the normal case, and retrain the safety of ASCII-only for the
    machine-readable  case.  The only downside is that str(x) and
    repr(x) would more often be different -- but only in those cases
    where the current almost-the-same version is insufficient.

    It also seems illogical that str(container) calls repr on items
    instead of str.  It's only logical to expect following code

        class Test:
            def __str__(self):
                return "STR"

            def __repr__(self):
                return "REPR"

        test = Test()

    to print


    where it actually prints


    Especially it is illogical to see that print in Python 2 uses str
    if it is called on what seems to be a tuple:

        >>> print Decimal('42'), datetime.now()
        42 2008-05-27 20:16:22.534285

    where on an actual tuple it prints

        >>> print((Decimal('42'), datetime.now()))
        (Decimal("42"), datetime.datetime(2008, 5, 27, 20, 16, 27, 937911))

A different approach - call str(item)

    For example, with numbers it is often only the value that people
    care about.

        >>> print Decimal('3')

    But putting the value in a list forces users to read the type
    information, exactly as if repr had been called for the benefit of
    a machine:

        >>> print [Decimal('3')]

    After this change, the type information would not clutter the str

        >>> print "%s".format([Decimal('3')])
        >>> str([Decimal('3')])  # ==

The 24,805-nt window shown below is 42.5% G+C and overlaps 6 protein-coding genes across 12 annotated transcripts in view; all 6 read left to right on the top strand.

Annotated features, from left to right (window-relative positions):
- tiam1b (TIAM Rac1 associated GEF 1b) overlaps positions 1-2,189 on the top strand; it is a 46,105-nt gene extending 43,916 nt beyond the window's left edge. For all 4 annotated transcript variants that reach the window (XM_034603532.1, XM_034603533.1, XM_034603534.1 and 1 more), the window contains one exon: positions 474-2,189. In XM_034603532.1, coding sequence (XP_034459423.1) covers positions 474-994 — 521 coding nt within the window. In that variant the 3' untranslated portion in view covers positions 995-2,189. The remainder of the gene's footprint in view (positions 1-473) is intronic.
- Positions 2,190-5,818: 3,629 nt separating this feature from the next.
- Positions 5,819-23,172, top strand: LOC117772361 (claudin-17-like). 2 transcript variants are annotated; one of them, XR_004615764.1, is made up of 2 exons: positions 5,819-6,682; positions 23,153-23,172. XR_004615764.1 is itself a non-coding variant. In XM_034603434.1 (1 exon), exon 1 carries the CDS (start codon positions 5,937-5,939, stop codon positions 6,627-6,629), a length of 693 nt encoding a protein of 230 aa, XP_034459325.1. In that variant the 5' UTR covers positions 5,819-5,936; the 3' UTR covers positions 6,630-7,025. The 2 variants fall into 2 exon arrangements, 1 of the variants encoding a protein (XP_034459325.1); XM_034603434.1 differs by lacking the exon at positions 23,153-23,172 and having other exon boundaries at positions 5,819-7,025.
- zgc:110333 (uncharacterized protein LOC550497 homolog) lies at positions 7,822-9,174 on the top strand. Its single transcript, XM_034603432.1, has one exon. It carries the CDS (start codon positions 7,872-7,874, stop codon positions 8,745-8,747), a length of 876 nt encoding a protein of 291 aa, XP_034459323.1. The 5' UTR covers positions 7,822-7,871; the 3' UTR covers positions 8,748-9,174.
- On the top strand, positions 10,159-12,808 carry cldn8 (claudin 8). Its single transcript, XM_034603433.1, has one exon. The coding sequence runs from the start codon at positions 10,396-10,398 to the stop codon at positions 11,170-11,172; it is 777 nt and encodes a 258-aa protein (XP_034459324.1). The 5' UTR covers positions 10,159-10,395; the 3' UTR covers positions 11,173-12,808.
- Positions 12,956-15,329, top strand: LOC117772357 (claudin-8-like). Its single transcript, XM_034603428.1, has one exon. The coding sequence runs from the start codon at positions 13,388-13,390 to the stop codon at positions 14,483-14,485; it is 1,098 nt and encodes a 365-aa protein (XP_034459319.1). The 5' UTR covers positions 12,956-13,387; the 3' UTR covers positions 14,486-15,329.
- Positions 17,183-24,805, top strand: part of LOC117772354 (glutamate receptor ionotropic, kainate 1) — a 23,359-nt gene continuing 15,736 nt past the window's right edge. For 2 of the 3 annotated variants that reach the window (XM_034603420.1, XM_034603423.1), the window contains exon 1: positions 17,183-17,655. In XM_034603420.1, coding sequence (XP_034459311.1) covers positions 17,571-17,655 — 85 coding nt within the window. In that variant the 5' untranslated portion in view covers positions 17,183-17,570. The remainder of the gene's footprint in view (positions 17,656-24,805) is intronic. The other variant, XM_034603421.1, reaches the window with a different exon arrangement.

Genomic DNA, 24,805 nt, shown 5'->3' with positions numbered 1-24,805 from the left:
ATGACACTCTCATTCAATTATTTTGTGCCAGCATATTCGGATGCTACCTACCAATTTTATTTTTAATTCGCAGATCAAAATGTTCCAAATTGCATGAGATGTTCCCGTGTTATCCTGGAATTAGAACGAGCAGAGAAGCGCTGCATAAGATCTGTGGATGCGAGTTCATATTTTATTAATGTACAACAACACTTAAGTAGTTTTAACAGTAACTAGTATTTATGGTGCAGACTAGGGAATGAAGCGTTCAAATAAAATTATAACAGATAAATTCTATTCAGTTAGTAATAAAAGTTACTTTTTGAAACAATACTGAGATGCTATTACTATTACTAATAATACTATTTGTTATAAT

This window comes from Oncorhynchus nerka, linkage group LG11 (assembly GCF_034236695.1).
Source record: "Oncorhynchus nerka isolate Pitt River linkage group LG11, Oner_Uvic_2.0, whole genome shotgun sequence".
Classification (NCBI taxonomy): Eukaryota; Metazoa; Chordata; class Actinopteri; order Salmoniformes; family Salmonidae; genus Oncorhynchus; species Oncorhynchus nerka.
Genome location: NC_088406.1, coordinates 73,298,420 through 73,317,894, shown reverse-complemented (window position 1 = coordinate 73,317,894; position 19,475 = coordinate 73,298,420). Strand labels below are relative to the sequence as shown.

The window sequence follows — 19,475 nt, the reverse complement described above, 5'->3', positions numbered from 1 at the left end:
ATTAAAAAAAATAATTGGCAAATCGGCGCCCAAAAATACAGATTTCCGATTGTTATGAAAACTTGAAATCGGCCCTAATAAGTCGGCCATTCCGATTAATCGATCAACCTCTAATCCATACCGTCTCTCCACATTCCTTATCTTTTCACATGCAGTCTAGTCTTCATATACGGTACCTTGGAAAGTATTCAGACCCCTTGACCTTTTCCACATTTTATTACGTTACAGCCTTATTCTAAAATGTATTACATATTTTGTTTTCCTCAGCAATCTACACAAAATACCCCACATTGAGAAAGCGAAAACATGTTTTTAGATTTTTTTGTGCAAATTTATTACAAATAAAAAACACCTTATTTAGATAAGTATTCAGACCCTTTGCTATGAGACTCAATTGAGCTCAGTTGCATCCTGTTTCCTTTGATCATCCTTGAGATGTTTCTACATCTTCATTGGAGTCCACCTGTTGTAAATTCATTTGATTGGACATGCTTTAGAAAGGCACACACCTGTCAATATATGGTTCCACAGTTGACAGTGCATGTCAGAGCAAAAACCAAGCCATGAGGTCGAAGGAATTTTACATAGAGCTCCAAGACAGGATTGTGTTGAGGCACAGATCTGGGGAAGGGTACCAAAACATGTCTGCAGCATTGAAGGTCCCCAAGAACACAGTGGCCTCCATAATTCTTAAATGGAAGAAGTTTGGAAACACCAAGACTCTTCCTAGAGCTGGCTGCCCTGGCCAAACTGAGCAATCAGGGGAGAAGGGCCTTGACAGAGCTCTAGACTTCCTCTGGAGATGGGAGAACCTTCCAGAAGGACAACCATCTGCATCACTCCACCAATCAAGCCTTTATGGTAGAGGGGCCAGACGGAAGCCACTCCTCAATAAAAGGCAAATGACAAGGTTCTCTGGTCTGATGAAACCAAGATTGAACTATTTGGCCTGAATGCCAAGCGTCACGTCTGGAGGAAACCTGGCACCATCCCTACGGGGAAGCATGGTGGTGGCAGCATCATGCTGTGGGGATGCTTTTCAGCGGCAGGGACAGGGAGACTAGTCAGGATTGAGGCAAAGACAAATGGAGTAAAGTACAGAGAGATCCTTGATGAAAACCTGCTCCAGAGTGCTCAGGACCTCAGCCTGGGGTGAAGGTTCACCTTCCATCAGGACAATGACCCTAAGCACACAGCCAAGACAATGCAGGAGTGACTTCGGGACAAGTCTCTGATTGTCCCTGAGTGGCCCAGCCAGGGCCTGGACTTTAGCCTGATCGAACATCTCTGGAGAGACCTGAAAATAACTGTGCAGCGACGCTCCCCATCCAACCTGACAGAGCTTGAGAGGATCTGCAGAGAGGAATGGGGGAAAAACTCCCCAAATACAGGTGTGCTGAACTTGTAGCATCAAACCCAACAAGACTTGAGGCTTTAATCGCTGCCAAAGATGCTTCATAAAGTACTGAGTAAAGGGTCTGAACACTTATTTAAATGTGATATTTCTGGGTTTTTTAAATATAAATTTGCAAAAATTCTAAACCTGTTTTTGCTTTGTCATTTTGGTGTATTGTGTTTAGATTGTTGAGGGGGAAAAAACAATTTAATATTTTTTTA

But it would still be available if desired:

        >>> print "%r".format([Decimal('3')])
        >>> repr([Decimal('3')])  # ==

    There is a number of strategies to fix the problem.  The most
    radical is to change __repr__ so it accepts a new parameter (flag)
    "called from str, so call str on items, not repr".  The
    drawback of the proposal is that every __repr__ implementation
    must be changed.  Introspection could help a bit (inspect __repr__
    before calling if it accepts 2 or 3 parameters), but introspection
    doesn't work on classes written in C, like all builtin containers.

    Less radical proposal is to implement __str__ methods for builtin
    container types.  The obvious drawback is a duplication of effort
    - all those __str__ and __repr__ implementations are only differ
    in one small detail - if they call str or repr on items.

    The most conservative proposal is not to change str at all but
    to allow developers to implement their own application- or
    library-specific pretty-printers.  The drawback is again
    a multiplication of effort and proliferation of many small
    specific container-traversal algorithms.

Backward compatibility

    In those cases where type information is more important than
    usual, it will still be possible to get the current results by
    calling repr explicitly.


    This document has been placed in the public domain.

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     Oleg Broytmann            http://phd.pp.ru/            phd at phd.pp.ru
           Programmers don't die, they just GOSUB without RETURN.